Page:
New Mexico wildfires exceed 200,000 acres as the weather worsens

New Mexico wildfires exceed 200,000 acres as the weather worsens

On Tuesday, a massive wildfire in New Mexico exceeded 200,000 acres of scorched bush as high winds and warm temperatures revived growth and maintained further containment, officials said.

The Hermits Peak and Calf Canyon Fire, the second-largest fire in state history after the 2012 Whitewater Baldy Fire, released ominous plumes of smoke Tuesday afternoon as it raged with renewable energy in the mountains east of Santa Fe.

On the 35th day of the fire, the forecast for federal fire officials was bleak—the estimates did not provide a brief respite from the high winds. Storms reached 48 mph on Tuesday, and high temperatures were forecast for the weekend.

"It is too windy to fly our helicopters and [our] fixed-wing [airplanes]," Todd Abell, chief of Federal Fire Incident Operations for the Southwest, said in a video update Tuesday night.

As a result, fire containment remained steady at 39 percent, as acreage growth negated any wins on fire streaks, Abel said.

During the update, federal meteorologist Makoto Moore said that the red flag warning was explicit. "The weather lives up to the label," he said.

Stormy winds are expected until Wednesday, after which calmer air will meet high temperatures expected to reach the upper 90s by Saturday.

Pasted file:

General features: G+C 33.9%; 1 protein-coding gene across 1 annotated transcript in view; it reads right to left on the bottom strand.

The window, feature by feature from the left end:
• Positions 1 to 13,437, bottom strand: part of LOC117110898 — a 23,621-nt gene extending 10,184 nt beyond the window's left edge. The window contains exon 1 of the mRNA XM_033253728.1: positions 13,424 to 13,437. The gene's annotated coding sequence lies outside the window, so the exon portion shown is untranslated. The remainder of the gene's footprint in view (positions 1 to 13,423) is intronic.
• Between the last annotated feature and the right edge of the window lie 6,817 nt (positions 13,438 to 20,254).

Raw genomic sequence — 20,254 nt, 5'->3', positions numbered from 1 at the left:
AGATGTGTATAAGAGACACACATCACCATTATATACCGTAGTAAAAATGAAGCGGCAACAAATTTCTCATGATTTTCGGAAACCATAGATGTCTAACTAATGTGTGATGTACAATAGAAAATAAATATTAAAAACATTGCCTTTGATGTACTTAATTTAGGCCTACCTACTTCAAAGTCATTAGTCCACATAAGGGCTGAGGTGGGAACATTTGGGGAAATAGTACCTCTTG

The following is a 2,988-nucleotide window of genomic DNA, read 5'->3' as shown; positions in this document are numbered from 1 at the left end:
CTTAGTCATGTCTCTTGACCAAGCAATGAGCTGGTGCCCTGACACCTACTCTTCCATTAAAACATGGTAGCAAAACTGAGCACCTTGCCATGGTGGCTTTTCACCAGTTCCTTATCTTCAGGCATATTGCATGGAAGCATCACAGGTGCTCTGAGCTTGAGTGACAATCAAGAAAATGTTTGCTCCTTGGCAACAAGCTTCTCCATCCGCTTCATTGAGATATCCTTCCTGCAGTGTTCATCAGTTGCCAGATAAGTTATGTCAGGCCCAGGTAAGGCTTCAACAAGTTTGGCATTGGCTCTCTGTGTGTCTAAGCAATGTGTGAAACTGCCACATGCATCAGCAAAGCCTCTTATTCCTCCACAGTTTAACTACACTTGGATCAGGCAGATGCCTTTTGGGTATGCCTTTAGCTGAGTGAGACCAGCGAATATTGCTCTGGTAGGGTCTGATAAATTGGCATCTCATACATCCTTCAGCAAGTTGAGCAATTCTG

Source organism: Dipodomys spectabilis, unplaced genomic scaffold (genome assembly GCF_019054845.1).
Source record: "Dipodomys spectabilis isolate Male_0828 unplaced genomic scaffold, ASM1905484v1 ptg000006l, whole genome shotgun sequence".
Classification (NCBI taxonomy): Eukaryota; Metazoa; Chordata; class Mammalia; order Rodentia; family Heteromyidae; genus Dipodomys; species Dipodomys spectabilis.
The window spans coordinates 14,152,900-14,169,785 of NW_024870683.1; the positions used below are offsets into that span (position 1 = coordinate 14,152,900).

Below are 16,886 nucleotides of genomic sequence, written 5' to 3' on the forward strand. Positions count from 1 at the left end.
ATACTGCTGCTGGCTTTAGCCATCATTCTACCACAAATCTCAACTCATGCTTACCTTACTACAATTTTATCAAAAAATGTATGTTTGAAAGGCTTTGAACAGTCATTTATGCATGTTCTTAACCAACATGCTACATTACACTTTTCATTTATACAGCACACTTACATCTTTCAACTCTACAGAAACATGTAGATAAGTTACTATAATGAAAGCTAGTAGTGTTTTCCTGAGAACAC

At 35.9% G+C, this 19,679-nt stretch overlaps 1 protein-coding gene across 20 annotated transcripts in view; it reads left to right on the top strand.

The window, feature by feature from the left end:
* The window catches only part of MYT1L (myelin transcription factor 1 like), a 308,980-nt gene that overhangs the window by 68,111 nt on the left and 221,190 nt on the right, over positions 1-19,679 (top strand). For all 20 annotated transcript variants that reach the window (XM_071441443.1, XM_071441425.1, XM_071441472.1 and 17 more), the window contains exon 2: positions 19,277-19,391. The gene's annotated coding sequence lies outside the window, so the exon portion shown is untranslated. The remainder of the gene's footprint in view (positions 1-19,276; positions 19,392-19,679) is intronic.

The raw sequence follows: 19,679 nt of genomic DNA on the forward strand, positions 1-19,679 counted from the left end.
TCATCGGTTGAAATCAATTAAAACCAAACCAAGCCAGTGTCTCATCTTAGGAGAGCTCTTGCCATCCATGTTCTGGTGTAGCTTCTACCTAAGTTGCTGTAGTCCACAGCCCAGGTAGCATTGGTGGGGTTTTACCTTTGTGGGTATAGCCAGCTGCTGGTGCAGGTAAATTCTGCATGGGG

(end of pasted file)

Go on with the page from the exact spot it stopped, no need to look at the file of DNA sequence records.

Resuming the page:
Officials have issued warnings for parts of Taos, Colfax, and San Miguel counties to remain on high alert and prepare for possible evacuation as massive wildfires move north parallel to the southern terminus of the Rocky Mountains, known in the state as the Sangre de Cristo Mountains.

The fires, once separate fires, merged on April 22, which, by early May, had burned nearly a quarter of a million acres, twice what would usually have burned the entire state. 

The Hermits Peak Fire started as a described burn that escaped its border on April 6. Still, no one knows the reason for the Calf Canyon fire. Federal officials on Tuesday marked the 35th day of both fires by using April 6 as the start date.

On Tuesday, a bipartisan group of senators and congressional representatives wrote a letter to the Biden administration demanding a promised wage raise and increased benefits for federal firefighters.

"With the start of the 2022 fire season, we urge you to take the necessary steps to avoid an acute shortage of personnel in the Al Barari firefighting workforce," she added.

The letter described the staff shortage as an "urgent threat to natural resources, public safety, and taxpayer money."

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